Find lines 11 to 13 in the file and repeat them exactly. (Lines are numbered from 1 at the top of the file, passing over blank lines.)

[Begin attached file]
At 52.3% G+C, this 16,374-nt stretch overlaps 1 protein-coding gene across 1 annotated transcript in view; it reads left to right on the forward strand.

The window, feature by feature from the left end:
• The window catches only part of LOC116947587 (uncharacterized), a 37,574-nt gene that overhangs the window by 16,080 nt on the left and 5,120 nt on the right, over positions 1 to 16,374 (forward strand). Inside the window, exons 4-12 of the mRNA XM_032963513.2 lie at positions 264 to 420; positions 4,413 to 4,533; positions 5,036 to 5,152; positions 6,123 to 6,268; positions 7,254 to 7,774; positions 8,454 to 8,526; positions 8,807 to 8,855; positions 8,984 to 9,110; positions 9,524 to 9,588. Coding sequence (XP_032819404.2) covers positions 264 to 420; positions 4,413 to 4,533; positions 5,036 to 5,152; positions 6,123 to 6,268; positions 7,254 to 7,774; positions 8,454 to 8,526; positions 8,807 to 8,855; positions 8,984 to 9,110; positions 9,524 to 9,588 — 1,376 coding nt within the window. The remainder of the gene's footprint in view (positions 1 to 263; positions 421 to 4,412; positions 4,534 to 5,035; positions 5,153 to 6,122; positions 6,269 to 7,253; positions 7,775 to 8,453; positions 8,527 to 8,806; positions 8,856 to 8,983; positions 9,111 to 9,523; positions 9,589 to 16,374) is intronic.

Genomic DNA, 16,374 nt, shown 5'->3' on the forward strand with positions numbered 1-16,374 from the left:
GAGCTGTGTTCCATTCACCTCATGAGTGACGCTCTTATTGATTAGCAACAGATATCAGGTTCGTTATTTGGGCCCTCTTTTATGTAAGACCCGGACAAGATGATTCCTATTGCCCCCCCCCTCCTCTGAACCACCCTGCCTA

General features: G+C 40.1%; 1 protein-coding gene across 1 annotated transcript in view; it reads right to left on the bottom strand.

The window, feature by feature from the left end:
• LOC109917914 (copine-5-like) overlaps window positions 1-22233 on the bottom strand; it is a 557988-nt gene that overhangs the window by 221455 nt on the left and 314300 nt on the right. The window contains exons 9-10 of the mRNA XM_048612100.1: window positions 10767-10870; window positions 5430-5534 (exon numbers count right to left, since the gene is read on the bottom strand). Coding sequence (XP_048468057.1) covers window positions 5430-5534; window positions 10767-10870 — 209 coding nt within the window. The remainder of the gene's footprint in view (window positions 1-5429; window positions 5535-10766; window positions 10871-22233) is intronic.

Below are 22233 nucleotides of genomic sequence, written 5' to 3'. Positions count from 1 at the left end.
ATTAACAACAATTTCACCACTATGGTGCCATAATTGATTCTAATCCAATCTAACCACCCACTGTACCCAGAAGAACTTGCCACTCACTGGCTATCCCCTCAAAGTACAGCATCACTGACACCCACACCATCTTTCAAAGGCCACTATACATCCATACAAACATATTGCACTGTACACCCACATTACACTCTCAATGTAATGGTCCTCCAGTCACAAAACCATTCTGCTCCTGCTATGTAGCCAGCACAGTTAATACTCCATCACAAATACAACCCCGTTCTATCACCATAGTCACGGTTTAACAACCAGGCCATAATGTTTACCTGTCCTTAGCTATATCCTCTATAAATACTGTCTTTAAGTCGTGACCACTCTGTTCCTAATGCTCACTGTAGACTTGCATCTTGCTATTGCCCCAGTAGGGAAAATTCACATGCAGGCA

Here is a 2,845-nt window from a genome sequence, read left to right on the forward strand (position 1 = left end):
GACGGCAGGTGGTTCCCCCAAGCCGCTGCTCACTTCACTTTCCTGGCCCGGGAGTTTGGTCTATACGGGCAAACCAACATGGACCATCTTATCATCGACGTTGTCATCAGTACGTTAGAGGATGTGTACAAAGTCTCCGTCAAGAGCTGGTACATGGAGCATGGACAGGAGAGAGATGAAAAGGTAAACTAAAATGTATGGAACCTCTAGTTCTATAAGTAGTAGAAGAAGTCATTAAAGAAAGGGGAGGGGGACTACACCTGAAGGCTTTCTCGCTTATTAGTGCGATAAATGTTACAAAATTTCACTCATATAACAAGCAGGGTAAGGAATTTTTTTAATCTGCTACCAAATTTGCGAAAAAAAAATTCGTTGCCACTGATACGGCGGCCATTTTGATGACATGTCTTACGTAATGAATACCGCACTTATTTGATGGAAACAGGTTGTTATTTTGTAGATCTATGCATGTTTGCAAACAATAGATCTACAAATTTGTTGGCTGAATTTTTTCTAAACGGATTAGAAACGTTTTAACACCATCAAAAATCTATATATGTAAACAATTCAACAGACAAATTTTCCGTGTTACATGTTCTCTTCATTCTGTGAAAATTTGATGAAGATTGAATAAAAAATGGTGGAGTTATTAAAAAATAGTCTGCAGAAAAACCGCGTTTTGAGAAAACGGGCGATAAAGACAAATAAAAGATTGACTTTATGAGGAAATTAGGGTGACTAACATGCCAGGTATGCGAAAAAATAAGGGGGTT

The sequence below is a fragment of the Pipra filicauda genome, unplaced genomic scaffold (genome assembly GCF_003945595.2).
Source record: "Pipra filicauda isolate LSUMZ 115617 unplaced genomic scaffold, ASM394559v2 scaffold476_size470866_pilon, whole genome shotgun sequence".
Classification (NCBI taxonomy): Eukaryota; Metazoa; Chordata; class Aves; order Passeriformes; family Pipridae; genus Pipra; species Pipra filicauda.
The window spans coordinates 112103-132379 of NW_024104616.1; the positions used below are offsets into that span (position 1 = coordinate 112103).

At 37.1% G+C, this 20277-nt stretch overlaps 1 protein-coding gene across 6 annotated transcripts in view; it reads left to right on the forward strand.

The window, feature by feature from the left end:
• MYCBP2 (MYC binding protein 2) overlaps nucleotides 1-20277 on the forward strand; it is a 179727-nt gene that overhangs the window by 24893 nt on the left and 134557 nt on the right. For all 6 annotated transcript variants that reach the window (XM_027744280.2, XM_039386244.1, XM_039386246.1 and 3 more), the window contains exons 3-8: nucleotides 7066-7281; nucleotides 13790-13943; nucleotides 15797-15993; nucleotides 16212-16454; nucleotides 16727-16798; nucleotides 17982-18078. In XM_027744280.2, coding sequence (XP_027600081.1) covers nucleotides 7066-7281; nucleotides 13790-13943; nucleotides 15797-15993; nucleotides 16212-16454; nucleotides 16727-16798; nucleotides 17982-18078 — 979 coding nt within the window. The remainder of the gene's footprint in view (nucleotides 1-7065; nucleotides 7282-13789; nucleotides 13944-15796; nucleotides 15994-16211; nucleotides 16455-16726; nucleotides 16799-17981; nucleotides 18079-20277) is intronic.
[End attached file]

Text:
Here is a 2,845-nt window from a genome sequence, read left to right on the forward strand (position 1 = left end):
GACGGCAGGTGGTTCCCCCAAGCCGCTGCTCACTTCACTTTCCTGGCCCGGGAGTTTGGTCTATACGGGCAAACCAACATGGACCATCTTATCATCGACGTTGTCATCAGTACGTTAGAGGATGTGTACAAAGTCTCCGTCAAGAGCTGGTACATGGAGCATGGACAGGAGAGAGATGAAAAGGTAAACTAAAATGTATGGAACCTCTAGTTCTATAAGTAGTAGAAGAAGTCATTAAAGAAAGGGGAGGGGGACTACACCTGAAGGCTTTCTCGCTTATTAGTGCGATAAATGTTACAAAATTTCACTCATATAACAAGCAGGGTAAGGAATTTTTTTAATCTGCTACCAAATTTGCGAAAAAAAAATTCGTTGCCACTGATACGGCGGCCATTTTGATGACATGTCTTACGTAATGAATACCGCACTTATTTGATGGAAACAGGTTGTTATTTTGTAGATCTATGCATGTTTGCAAACAATAGATCTACAAATTTGTTGGCTGAATTTTTTCTAAACGGATTAGAAACGTTTTAACACCATCAAAAATCTATATATGTAAACAATTCAACAGACAAATTTTCCGTGTTACATGTTCTCTTCATTCTGTGAAAATTTGATGAAGATTGAATAAAAAATGGTGGAGTTATTAAAAAATAGTCTGCAGAAAAACCGCGTTTTGAGAAAACGGGCGATAAAGACAAATAAAAGATTGACTTTATGAGGAAATTAGGGTGACTAACATGCCAGGTATGCGAAAAAATAAGGGGGTT

The sequence below is a fragment of the Pipra filicauda genome, unplaced genomic scaffold (genome assembly GCF_003945595.2).